Cast Albums Blog
REVIEW: The Robber Bridegroom (2016 Cast Recording)
For the handful of cast album collectors out there that happen to own a copy of the original 1976 Broadway cast recording of The Robber Bridegroom, they know what a poor listening experience this album is. Despite fantastic performances by Barry Bostwick (who won a Tony Award for his portrayal of the titular character) and a great supporting cast, the sound of this album, at least on the CD transfer, is completely muddy, as if the microphones were covered in peanut butter, submerged in water, and then placed in a room next to the recording studio. That major failing aside, the cast album, with its collection of bluegrass-flavored tunes by Robert Waldman, is still a fun album and with no other commercially available version of the score available has earned many repeated listens on my playlist, flaws and all.
Jump ahead to 2016 and the news that Roundabout Theatre Company would be producing a major revival of The Robber Bridegroom off-Broadway starring Broadway leading man Steven Pasquale. I, for one, was more excited about the potential of a new cast album coming out of this production than the production itself and indeed, thanks to Ghostlight Records, we have a new, sharply produced cast album to celebrate. And yet . . .
Despite all it has going for it, this album fails to electrify. With so much working technically against the original cast recording, this new version should be miles ahead and yet to this reviewer, the result is a clean, professionally produced musical preservation of the show that never really sparkles. This is surprising given that on stage, this production as directed by Alex Timbers was a real hoot. The cast led by Pasquale and also featuring the talented and very funny Leslie Kritzer as Salome and Ahna O'Reilly as Rosamund was immensely entertaining. On disc, though, their performances, while on point, feel tame. Not flat, just missing a sort of je ne sais quoi. Did Timbers’s eclectic and even frenetic staging lend some magic to the production that doesn’t translate to a purely aural version of the production?
And it’s the performances that matter with this show, because The Robber Bridegroom is a slight fairy tale about a whole lot of nothing. When a bandit (Steven Pasquale) falls in love with and takes the honor of Rosamund, the daughter of Clement Musgrove (Lance Roberts), a very rich man, Musgrove asks Jaime Lockhart, who is actually the very same bandit, to avenge his daughter's name. Meanwhile, Rosamund’s greedy and nasty stepmother Salome (Kritzer) wants to "off" Rosamund whom she dislikes. A great deal of mistaken identity ensues over the show's rapid 90 minutes, resulting in Salome getting the axe and Rosamund and Lockhart coming together in classic musical theater fashion. As constructed in a book by Alfred Uhry (Driving Miss Daisy and Parade), these characters are over-the-top and as portrayed on the original Broadway cast recording, the performances are equally outrageous in ways that are quite delightful. Here though, the cast’s performances feel wholesome and clean in ways that if not disappointing, never truly delight. The saving grace is the show's score itself which has its fair share of wonderful, toe-tapping numbers including “Once Upon the Natchez Trace,” “Nothin’ Up,” “Goodbye Salome,” and “Sleepy Man.”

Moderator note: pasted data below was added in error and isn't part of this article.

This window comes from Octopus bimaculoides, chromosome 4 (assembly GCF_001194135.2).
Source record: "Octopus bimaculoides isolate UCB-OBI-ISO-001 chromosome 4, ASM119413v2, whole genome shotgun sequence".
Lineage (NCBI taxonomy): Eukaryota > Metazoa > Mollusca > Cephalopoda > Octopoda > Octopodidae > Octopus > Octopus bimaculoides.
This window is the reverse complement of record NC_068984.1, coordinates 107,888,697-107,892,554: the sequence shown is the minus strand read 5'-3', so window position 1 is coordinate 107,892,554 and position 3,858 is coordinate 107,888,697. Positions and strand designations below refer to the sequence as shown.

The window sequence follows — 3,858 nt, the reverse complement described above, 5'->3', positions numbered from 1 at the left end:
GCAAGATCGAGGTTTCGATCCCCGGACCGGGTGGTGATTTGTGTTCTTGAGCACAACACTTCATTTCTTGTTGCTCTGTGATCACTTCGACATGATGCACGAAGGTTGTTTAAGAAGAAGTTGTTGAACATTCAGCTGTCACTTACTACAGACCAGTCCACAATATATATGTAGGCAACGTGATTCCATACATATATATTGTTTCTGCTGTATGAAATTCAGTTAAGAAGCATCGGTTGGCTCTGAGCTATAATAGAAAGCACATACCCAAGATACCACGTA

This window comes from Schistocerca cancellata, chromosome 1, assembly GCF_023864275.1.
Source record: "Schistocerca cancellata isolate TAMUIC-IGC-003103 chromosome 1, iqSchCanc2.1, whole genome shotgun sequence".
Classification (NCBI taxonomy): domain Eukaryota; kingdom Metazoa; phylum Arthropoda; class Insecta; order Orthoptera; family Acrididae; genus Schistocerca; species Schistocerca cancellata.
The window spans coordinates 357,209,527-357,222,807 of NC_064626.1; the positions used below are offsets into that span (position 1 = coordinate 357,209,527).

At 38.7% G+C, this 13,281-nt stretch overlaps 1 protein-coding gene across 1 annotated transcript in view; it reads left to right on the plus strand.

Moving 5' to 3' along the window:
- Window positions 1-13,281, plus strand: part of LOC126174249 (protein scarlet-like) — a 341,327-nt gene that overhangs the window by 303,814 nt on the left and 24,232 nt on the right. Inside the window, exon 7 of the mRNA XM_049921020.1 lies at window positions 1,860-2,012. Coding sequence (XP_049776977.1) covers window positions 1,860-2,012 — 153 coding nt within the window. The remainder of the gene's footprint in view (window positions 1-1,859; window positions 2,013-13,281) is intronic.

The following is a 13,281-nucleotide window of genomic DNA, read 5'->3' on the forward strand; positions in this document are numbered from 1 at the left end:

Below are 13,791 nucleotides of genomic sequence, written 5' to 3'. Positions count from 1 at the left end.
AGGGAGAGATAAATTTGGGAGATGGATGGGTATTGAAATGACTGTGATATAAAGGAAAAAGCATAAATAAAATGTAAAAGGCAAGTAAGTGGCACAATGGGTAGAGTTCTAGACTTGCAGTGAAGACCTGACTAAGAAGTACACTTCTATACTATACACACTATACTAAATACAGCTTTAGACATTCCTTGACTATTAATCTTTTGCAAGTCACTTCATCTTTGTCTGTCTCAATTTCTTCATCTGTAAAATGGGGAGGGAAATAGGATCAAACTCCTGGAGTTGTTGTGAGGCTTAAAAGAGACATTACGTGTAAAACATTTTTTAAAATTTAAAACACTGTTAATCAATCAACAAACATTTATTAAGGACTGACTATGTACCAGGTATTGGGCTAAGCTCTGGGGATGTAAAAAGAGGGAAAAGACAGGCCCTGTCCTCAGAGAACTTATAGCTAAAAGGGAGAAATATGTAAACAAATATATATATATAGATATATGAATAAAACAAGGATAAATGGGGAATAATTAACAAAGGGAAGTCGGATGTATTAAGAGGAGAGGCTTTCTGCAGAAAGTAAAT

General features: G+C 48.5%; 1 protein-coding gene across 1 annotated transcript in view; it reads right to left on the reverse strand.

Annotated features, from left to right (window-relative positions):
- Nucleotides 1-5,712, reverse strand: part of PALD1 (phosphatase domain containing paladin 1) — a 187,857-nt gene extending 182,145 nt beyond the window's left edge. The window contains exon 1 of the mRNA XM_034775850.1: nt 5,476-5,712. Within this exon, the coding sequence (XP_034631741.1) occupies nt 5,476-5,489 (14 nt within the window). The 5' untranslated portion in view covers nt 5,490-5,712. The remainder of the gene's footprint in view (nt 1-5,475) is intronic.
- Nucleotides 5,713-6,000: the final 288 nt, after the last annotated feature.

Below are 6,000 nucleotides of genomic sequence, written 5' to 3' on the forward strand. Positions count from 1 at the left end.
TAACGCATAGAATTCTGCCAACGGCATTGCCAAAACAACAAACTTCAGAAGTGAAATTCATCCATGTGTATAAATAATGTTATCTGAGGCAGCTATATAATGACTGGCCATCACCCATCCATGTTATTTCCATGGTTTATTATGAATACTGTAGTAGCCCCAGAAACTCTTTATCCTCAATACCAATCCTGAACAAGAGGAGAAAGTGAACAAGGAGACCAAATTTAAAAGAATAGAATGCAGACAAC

What’s also less than exciting on this album are the show’s new orchestrations as arranged by Justin Levine and Martin Lowe. Now featuring a piano in addition to fiddles and guitars, this version sometimes feels more “Broadway” and polished than Waldman’s original arrangements. Not helping matters is that the vocalists on this new album feel like they are fighting the band the whole way with the latter at times overpowering the former.
For those who don’t own The Robber Bridegroom and are looking for a decent recording of the show, this new album is fine and can hold its own. But for my taste, I’m holding on to the original Broadway cast album, warts and all, for performances that are delightfully idiosyncratic.
REVIEW: Funny Girl - London Revival Cast
On the back of Sheridan Smith's name, the initial run of the London revival of Funny Girl sold out in a single morning. The producers announced a transfer into the West End before it had even opened at the Menier. The reviews were mostly sensational, but Smith's tenure in the role has been somewhat troubled, especially since the show transferred to the Savoy, and she missed several weeks of performances due to "exhaustion." Is Ms. Smith "the greatest star," as she sings near the top of the show? Well... perhaps this revival's cast recording doesn't play to her greatest strengths.
REVIEW: State Fair - Original 1962 Film Soundtrack
For years, the 1962 remake of State Fair was considered the worst film in the Rodgers & Hammerstein canon, and were it not for the 1998 animated atrocity committed upon The King and I, it might still hold the title. Yet despite its many shortcomings, chiefly that it's slow and bloated, it produced an enjoyable soundtrack notable not only for performances by Ann-Margret, Bobby Darin, Alice Faye, and Pat Boone, but also for the couple of new songs Rodgers (post-Hammerstein) added to the score. Now, Stage Door Records has given the original soundtrack album its first CD issue as part of their limited edition Collector's Series, so Rodgers & Hammerstein devotees should act quickly before the edition sells out.